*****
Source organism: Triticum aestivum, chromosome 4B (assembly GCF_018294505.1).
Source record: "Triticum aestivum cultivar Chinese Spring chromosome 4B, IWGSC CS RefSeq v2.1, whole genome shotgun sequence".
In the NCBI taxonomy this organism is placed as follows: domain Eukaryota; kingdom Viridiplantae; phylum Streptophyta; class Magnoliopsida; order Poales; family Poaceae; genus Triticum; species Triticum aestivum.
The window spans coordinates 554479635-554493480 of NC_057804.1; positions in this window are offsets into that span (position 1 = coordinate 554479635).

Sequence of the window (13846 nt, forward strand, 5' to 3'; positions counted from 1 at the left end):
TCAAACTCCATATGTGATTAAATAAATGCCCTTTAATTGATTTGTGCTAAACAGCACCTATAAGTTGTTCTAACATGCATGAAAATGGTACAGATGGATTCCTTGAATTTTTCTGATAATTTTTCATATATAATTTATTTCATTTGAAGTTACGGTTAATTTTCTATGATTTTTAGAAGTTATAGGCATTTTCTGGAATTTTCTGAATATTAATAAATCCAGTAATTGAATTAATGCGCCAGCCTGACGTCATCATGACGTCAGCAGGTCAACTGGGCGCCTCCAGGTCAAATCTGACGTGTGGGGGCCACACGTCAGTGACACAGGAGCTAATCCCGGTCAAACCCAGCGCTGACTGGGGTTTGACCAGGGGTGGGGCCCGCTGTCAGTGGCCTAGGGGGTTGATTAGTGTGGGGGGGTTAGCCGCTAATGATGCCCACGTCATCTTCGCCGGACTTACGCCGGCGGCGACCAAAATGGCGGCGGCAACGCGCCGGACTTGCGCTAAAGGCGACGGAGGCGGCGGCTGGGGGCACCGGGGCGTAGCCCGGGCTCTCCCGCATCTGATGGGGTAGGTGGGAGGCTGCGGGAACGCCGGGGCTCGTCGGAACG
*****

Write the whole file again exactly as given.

Source organism: Triticum aestivum, chromosome 4B (assembly GCF_018294505.1).
Source record: "Triticum aestivum cultivar Chinese Spring chromosome 4B, IWGSC CS RefSeq v2.1, whole genome shotgun sequence".
In the NCBI taxonomy this organism is placed as follows: domain Eukaryota; kingdom Viridiplantae; phylum Streptophyta; class Magnoliopsida; order Poales; family Poaceae; genus Triticum; species Triticum aestivum.
The window spans coordinates 554479635-554493480 of NC_057804.1; positions in this window are offsets into that span (position 1 = coordinate 554479635).

Sequence of the window (13846 nt, forward strand, 5' to 3'; positions counted from 1 at the left end):
TCAAACTCCATATGTGATTAAATAAATGCCCTTTAATTGATTTGTGCTAAACAGCACCTATAAGTTGTTCTAACATGCATGAAAATGGTACAGATGGATTCCTTGAATTTTTCTGATAATTTTTCATATATAATTTATTTCATTTGAAGTTACGGTTAATTTTCTATGATTTTTAGAAGTTATAGGCATTTTCTGGAATTTTCTGAATATTAATAAATCCAGTAATTGAATTAATGCGCCAGCCTGACGTCATCATGACGTCAGCAGGTCAACTGGGCGCCTCCAGGTCAAATCTGACGTGTGGGGGCCACACGTCAGTGACACAGGAGCTAATCCCGGTCAAACCCAGCGCTGACTGGGGTTTGACCAGGGGTGGGGCCCGCTGTCAGTGGCCTAGGGGGTTGATTAGTGTGGGGGGGTTAGCCGCTAATGATGCCCACGTCATCTTCGCCGGACTTACGCCGGCGGCGACCAAAATGGCGGCGGCAACGCGCCGGACTTGCGCTAAAGGCGACGGAGGCGGCGGCTGGGGGCACCGGGGCGTAGCCCGGGCTCTCCCGCATCTGATGGGGTAGGTGGGAGGCTGCGGGAACGCCGGGGCTCGTCGGAACG